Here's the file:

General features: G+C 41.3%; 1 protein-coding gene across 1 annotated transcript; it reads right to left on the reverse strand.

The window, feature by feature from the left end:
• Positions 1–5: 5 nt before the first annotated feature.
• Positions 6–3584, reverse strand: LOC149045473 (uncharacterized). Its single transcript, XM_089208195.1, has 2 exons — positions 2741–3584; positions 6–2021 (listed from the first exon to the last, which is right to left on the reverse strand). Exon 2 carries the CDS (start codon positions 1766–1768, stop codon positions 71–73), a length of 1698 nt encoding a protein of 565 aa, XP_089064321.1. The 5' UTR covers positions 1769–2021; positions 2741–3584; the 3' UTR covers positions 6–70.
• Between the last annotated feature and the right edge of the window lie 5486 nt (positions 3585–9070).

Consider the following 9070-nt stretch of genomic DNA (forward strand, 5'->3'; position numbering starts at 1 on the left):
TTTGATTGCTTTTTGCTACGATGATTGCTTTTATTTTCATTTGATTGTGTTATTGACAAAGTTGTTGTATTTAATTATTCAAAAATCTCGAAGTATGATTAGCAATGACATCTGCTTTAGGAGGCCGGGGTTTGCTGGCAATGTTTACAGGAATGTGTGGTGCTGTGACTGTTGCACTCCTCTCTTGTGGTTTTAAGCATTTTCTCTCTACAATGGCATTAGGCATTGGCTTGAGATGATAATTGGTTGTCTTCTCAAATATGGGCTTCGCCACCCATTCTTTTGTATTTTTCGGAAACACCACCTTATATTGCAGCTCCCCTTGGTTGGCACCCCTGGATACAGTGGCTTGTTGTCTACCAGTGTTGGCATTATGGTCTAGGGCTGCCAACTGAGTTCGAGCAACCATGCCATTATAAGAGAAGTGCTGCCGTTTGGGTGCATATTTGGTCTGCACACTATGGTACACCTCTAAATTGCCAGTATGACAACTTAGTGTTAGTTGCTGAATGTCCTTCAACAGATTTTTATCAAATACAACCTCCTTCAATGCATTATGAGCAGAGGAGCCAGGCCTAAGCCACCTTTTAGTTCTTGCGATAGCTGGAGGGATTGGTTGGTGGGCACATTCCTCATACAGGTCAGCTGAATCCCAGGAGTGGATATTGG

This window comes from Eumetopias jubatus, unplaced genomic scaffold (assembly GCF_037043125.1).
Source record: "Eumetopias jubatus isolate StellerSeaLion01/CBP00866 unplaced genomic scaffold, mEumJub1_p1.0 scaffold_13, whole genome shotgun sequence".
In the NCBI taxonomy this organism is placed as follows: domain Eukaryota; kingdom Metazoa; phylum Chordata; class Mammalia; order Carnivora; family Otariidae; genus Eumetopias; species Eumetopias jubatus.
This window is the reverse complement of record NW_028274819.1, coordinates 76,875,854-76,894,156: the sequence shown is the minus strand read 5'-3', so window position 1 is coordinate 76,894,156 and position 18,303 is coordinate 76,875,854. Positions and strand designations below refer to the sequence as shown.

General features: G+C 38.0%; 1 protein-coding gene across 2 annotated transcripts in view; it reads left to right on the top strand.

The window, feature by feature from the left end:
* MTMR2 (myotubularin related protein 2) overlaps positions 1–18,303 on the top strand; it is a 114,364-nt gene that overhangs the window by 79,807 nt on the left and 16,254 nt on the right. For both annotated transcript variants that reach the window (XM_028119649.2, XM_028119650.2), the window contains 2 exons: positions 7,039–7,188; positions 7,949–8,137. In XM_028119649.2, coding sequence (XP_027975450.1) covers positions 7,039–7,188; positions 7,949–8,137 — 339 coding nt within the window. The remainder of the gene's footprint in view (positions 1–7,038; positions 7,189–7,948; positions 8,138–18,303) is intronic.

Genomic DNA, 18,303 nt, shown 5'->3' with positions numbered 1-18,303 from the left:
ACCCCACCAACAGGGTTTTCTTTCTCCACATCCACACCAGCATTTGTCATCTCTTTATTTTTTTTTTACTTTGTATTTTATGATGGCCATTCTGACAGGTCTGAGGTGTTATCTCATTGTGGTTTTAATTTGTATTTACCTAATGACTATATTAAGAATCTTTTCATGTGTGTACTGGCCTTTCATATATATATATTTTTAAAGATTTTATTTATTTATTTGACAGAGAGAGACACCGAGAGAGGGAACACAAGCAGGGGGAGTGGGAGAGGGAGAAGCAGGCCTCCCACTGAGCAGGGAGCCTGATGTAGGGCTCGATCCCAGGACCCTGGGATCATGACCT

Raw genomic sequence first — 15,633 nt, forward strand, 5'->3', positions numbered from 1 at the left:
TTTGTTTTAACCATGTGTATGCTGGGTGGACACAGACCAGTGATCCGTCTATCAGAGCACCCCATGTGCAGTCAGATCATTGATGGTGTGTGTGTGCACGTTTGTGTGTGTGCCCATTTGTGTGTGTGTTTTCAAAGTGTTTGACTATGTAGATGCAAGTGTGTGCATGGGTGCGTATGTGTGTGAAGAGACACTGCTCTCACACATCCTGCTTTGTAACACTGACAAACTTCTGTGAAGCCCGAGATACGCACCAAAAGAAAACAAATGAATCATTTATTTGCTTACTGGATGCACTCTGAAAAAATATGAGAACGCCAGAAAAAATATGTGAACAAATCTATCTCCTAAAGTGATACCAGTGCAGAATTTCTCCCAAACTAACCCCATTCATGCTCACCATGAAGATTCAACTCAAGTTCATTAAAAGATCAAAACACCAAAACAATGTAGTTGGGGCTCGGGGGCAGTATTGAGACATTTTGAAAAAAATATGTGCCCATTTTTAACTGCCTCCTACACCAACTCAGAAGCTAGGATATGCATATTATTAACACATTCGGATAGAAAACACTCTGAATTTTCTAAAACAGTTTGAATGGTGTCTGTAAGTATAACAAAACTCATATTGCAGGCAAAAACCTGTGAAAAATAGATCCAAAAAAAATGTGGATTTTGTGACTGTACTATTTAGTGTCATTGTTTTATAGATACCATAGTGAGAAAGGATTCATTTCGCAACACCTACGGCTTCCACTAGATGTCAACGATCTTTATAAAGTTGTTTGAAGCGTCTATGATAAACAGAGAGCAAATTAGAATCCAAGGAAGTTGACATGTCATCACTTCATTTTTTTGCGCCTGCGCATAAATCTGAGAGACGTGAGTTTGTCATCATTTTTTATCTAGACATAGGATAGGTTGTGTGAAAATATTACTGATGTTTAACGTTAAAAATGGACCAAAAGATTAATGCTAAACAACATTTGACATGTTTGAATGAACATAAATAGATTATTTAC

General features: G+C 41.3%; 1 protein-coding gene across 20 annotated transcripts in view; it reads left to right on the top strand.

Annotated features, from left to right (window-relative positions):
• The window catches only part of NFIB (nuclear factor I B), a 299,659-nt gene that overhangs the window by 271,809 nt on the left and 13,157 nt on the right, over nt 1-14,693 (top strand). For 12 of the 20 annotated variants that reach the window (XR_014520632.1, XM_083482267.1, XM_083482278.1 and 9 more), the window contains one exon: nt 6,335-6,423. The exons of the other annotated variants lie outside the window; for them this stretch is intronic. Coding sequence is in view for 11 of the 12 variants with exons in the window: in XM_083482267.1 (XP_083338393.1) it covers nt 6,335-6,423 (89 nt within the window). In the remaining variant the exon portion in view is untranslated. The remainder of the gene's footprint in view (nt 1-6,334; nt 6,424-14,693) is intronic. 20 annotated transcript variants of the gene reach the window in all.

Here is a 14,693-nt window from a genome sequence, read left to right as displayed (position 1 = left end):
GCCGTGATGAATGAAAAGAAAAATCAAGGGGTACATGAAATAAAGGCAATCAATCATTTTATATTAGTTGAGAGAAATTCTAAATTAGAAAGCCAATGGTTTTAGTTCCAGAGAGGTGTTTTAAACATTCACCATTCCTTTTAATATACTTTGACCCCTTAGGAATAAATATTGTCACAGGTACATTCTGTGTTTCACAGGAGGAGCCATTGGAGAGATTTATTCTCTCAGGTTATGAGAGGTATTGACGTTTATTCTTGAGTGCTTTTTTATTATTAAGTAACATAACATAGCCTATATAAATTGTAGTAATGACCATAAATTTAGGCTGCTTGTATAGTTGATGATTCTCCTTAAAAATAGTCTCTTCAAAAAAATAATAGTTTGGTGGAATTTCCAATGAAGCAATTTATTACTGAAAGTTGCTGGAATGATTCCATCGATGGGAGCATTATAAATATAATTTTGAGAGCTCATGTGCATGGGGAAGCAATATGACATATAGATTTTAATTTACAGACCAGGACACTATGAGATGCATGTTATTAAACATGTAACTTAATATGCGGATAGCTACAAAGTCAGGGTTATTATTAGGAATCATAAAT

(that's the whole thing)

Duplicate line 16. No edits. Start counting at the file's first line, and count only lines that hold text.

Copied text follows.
ACCCCACCAACAGGGTTTTCTTTCTCCACATCCACACCAGCATTTGTCATCTCTTTATTTTTTTTTTACTTTGTATTTTATGATGGCCATTCTGACAGGTCTGAGGTGTTATCTCATTGTGGTTTTAATTTGTATTTACCTAATGACTATATTAAGAATCTTTTCATGTGTGTACTGGCCTTTCATATATATATATTTTTAAAGATTTTATTTATTTATTTGACAGAGAGAGACACCGAGAGAGGGAACACAAGCAGGGGGAGTGGGAGAGGGAGAAGCAGGCCTCCCACTGAGCAGGGAGCCTGATGTAGGGCTCGATCCCAGGACCCTGGGATCATGACCT